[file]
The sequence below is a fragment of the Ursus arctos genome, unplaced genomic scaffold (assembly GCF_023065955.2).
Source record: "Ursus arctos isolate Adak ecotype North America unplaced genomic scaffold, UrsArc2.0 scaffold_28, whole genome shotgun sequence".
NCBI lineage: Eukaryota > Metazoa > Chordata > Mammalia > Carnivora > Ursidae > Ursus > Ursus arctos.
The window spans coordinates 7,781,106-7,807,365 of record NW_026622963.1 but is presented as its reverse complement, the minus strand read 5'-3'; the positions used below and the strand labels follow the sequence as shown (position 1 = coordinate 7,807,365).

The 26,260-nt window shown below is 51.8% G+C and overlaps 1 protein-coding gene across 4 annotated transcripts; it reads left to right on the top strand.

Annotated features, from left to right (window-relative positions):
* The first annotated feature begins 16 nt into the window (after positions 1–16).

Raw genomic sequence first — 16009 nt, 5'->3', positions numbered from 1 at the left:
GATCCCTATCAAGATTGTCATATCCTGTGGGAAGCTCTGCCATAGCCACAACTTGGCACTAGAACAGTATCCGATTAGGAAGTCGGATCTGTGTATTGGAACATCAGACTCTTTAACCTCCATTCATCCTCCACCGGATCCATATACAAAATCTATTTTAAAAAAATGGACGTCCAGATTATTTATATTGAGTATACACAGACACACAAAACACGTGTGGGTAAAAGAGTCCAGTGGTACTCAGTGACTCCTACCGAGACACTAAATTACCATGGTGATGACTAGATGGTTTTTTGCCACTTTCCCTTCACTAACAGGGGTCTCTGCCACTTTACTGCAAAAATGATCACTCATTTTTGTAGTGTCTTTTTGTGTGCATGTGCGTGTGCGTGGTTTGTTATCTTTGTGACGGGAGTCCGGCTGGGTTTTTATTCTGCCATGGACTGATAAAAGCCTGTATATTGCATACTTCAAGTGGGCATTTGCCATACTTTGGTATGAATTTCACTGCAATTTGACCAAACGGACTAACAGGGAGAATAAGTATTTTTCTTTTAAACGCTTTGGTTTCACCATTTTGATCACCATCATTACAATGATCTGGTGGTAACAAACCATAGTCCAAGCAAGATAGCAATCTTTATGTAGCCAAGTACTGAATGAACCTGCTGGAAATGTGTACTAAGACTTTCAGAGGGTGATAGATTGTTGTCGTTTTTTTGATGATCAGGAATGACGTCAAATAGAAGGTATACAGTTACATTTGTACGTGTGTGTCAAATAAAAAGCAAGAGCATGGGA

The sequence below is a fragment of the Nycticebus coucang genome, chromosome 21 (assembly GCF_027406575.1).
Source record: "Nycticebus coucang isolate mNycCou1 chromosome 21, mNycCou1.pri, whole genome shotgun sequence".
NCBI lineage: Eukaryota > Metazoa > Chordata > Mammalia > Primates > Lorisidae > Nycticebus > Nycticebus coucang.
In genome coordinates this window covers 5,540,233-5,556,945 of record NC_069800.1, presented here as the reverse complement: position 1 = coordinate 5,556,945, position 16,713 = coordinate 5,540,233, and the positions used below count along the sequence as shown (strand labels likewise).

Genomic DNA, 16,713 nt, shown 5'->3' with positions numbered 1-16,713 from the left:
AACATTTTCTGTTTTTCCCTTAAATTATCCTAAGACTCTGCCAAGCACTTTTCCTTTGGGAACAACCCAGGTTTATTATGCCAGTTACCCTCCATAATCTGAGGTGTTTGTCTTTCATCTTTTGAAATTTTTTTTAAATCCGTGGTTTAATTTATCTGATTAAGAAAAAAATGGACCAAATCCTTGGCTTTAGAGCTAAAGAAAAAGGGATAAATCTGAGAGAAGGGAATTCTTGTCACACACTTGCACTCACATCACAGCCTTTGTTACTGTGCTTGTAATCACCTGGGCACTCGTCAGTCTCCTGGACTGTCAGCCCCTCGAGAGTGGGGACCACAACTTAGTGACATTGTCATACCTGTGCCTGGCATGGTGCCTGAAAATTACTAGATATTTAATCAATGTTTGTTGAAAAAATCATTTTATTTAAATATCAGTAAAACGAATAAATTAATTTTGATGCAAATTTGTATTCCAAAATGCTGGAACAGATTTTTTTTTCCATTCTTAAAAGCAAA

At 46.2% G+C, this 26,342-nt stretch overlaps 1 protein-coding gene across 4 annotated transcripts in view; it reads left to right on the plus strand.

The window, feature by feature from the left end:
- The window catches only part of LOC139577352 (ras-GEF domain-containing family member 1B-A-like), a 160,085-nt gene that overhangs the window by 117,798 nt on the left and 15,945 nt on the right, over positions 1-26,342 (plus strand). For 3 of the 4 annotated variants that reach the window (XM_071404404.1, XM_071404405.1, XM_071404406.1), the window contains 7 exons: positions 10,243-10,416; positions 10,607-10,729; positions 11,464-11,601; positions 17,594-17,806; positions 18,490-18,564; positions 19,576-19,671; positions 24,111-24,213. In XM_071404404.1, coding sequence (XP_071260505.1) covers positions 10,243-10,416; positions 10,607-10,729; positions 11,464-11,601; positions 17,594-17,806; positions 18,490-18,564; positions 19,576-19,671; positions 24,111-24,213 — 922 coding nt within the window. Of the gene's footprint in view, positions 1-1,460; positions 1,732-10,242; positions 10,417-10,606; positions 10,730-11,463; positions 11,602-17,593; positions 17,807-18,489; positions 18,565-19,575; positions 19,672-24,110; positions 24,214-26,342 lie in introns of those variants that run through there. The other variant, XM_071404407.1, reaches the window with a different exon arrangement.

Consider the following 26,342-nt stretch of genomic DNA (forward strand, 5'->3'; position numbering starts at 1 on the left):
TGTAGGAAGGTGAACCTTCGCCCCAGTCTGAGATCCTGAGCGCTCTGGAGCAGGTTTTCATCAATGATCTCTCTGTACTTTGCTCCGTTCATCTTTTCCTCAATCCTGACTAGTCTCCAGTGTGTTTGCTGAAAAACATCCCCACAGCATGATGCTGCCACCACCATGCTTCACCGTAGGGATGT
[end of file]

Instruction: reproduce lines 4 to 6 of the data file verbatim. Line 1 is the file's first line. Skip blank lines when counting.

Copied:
The window spans coordinates 7,781,106-7,807,365 of record NW_026622963.1 but is presented as its reverse complement, the minus strand read 5'-3'; the positions used below and the strand labels follow the sequence as shown (position 1 = coordinate 7,807,365).

The 26,260-nt window shown below is 51.8% G+C and overlaps 1 protein-coding gene across 4 annotated transcripts; it reads left to right on the top strand.

Annotated features, from left to right (window-relative positions):